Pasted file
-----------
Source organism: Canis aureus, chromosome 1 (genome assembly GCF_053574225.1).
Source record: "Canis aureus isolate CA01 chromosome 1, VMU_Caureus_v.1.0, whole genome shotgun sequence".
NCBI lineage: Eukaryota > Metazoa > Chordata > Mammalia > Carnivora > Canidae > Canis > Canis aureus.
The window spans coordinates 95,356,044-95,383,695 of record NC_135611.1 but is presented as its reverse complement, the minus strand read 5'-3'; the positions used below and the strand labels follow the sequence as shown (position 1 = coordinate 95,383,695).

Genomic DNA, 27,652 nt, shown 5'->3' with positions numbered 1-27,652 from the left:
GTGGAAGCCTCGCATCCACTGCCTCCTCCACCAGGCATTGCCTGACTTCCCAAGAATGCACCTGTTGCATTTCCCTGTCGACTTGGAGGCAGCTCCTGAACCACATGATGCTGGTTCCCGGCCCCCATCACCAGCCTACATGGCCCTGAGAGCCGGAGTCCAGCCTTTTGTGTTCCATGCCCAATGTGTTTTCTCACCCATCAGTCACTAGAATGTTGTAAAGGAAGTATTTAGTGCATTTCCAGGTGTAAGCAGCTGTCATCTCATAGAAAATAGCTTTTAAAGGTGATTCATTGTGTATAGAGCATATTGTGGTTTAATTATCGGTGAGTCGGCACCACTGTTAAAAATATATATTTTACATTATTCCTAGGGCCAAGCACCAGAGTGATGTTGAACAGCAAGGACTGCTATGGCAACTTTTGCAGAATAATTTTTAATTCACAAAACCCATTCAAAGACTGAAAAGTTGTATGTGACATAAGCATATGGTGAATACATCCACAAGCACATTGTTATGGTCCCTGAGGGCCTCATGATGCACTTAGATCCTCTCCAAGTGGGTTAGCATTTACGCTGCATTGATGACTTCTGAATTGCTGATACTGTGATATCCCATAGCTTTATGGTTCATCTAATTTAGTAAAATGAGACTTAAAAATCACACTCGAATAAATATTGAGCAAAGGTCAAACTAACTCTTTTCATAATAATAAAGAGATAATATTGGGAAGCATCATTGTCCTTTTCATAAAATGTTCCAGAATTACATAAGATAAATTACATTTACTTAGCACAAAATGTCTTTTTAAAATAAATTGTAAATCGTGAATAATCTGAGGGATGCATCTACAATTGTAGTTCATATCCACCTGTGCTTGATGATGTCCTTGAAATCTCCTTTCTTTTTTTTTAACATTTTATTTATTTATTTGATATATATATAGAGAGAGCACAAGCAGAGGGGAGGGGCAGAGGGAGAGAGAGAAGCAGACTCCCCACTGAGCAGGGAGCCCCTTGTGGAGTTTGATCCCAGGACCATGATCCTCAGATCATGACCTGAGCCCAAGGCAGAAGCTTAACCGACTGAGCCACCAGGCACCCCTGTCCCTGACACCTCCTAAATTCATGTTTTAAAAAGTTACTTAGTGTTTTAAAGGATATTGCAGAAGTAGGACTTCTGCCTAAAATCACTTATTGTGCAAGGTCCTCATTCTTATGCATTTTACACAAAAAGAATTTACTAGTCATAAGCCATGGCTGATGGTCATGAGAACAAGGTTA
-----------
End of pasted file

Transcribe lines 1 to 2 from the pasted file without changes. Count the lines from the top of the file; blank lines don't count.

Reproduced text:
Source organism: Canis aureus, chromosome 1 (genome assembly GCF_053574225.1).
Source record: "Canis aureus isolate CA01 chromosome 1, VMU_Caureus_v.1.0, whole genome shotgun sequence".